Does your business offer a retirement plan for employees? If not, it may be time to consider setting one up. A retirement plan may be beneficial for several reasons. It can help you to recruit employees as part of your overall compensation package, and can help your employees by giving them a tax-advantaged way to save for their retirement. A plan can also provide tax credits or deductions for your business, and help you provide for your own retirement.
Many business owners believe it would be too costly to provide a retirement plan. But there are a variety of plans that are designed specifically for small businesses, to keep costs low and administration relatively simple.
Perhaps the easiest plan to set up is a Simplified Employee Pension (SEP). With a SEP, contributions are made by the employer, and go into individual retirement accounts set up for each employee. This means that the employees do not have the contributions withheld from their pay, the contributions are all from employer funds.
Employees manage the investments in their own accounts, just like a traditional IRA. The contributions are a percentage of employee earnings, generally up to 25 percent of compensation with a maximum of $52,000 for 2014.
You do not have to contribute every year, which makes this a good option if cash flow may be an issue. In years that you do contribute, each eligible employee must receive the same percentage.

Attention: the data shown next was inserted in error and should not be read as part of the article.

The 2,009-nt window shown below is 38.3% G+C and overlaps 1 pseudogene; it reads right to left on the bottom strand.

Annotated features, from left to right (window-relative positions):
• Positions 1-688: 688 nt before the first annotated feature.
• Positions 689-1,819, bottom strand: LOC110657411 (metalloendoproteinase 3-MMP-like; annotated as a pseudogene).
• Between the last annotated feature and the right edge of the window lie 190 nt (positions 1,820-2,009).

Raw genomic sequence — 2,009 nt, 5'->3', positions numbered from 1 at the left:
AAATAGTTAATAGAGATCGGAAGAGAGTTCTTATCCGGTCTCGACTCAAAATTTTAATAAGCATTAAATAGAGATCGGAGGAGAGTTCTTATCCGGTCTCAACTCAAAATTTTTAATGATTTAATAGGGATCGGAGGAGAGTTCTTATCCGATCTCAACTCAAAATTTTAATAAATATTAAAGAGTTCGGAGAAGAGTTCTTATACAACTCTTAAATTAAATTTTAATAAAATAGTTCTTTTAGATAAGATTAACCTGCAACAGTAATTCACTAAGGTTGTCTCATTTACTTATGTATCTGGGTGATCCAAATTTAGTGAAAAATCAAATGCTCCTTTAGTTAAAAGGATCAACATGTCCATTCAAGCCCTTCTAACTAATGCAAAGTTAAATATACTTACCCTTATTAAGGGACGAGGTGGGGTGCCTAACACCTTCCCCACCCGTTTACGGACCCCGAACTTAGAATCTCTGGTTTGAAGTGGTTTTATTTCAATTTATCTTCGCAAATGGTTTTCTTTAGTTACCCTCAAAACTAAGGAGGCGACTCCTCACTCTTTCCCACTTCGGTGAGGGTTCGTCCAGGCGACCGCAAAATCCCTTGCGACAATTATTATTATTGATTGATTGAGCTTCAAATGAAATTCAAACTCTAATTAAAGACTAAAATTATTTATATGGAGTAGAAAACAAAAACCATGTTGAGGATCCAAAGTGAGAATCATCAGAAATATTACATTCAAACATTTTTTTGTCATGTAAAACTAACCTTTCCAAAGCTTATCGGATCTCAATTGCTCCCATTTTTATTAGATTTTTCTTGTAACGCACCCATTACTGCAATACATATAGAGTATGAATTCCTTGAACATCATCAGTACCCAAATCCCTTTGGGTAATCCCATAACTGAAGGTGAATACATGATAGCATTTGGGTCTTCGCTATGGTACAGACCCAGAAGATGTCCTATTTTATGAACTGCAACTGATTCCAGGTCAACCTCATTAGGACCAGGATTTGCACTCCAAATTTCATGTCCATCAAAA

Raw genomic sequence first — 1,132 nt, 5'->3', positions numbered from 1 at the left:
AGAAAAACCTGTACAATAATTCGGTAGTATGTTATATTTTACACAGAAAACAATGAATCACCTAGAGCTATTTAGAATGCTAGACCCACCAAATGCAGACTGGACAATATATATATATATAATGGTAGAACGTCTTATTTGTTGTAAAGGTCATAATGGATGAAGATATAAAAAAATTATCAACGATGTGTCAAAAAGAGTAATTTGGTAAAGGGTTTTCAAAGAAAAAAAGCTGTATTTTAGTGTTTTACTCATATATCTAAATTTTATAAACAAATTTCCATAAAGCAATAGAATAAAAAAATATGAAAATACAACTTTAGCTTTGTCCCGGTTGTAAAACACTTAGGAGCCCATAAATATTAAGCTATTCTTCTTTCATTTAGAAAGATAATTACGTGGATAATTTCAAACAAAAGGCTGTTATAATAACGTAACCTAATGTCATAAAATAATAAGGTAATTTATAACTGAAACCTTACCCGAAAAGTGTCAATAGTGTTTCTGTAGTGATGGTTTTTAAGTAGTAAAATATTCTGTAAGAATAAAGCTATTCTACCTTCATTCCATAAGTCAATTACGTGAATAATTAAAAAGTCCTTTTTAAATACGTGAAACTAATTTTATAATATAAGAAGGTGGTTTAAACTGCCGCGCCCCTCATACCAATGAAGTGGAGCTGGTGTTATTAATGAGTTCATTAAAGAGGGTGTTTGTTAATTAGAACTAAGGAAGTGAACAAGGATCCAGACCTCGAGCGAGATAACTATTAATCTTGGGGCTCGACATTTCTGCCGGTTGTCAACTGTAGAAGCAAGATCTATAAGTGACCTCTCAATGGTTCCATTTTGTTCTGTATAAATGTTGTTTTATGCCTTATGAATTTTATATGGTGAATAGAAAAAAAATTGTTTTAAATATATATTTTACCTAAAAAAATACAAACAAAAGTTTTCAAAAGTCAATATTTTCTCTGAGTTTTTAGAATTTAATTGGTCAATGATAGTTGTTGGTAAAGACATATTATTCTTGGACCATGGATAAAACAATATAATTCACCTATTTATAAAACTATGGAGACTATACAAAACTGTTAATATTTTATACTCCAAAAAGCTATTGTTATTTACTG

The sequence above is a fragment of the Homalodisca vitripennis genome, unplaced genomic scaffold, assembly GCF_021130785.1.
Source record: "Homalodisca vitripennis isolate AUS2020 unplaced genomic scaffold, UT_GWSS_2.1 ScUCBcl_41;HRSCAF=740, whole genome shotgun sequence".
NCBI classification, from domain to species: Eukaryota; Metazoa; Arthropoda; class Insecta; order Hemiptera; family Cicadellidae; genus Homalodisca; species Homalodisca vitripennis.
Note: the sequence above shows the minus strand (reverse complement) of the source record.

You have until the due date of the business tax return (including extensions) to set up a plan for the previous tax year. A SEP-IRA does not require the employer to submit annual tax filings with the IRS.
SIMPLE plans allow your employees to defer part of their salary into their own retirement accounts. You, as employer, can either match employee’s elective deferrals on a dollar-for-dollar basis up to 3% of the employee’s compensation, or you can make a 2% contribution to each eligible employee’s account regardless of whether or how much the employee deferred.
Generally, you can set up a SIMPLE plan if you have 100 or fewer employees. The plans come in two varieties – SIMPLE IRAs and SIMPLE 401(k)s.
SIMPLE plans must be set up before October 1st of the tax year for which you are contributing, provided you did not previously maintain a SIMPLE IRA plan. There is an exception if you are a new employer that comes into existence after October 1 of the year.
A SIMPLE plan does not require annual tax filings with the IRS, but you will need to give each participating employee an annual statement indicating the amount contributed to his or her account for the year.
A 401(k) plan is similar to a SIMPLE plan in that it allows employees to elect to defer part of their salary into their 401(k) account. But a 401(k) plan offers larger deferrals, with a limit of $17,500 for 2014, versus $12,000 for a SIMPLE plan. The discrepancy in contribution limits is more pronounced if the employee is age 50 or over and the higher “catch-up” contributions kick in. In this case, the 401(k) deferral limit would be $22,000 for 2014, versus $14,500 for a SIMPLE plan.
Employers may make matching contributions up to 25% of employee compensation, with a maximum of $52,000 for 2014. This $52,000 maximum applies to the total of employer plus employee contributions for the year.
401(k) plans do need more administration, requiring Form 5500 to be filed annually, and special IRS testing to ensure the plan does not favor highly compensated employees.
For all of these plans, the amount of employer contributions is a tax deduction for the business, making them a useful tool for tax planning purposes. These are just a few of the options that may be available for your business. Your tax advisor can guide you in choosing the best plan for your unique situation.